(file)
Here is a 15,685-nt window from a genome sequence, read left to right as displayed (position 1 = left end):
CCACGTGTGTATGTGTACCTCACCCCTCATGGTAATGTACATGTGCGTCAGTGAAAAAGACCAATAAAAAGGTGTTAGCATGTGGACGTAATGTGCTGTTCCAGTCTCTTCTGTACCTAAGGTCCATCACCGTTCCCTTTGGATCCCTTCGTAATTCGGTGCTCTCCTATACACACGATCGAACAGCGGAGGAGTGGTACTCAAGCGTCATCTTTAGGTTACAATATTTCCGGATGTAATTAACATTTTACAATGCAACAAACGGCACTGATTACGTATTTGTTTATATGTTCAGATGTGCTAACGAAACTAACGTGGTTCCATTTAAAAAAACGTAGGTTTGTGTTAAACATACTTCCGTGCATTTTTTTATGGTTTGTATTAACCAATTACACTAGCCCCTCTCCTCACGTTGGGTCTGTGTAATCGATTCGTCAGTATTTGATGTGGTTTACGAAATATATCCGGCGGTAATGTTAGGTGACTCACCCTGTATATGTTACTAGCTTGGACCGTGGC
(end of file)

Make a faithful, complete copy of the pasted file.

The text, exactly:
Here is a 15,685-nt window from a genome sequence, read left to right as displayed (position 1 = left end):
CCACGTGTGTATGTGTACCTCACCCCTCATGGTAATGTACATGTGCGTCAGTGAAAAAGACCAATAAAAAGGTGTTAGCATGTGGACGTAATGTGCTGTTCCAGTCTCTTCTGTACCTAAGGTCCATCACCGTTCCCTTTGGATCCCTTCGTAATTCGGTGCTCTCCTATACACACGATCGAACAGCGGAGGAGTGGTACTCAAGCGTCATCTTTAGGTTACAATATTTCCGGATGTAATTAACATTTTACAATGCAACAAACGGCACTGATTACGTATTTGTTTATATGTTCAGATGTGCTAACGAAACTAACGTGGTTCCATTTAAAAAAACGTAGGTTTGTGTTAAACATACTTCCGTGCATTTTTTTATGGTTTGTATTAACCAATTACACTAGCCCCTCTCCTCACGTTGGGTCTGTGTAATCGATTCGTCAGTATTTGATGTGGTTTACGAAATATATCCGGCGGTAATGTTAGGTGACTCACCCTGTATATGTTACTAGCTTGGACCGTGGC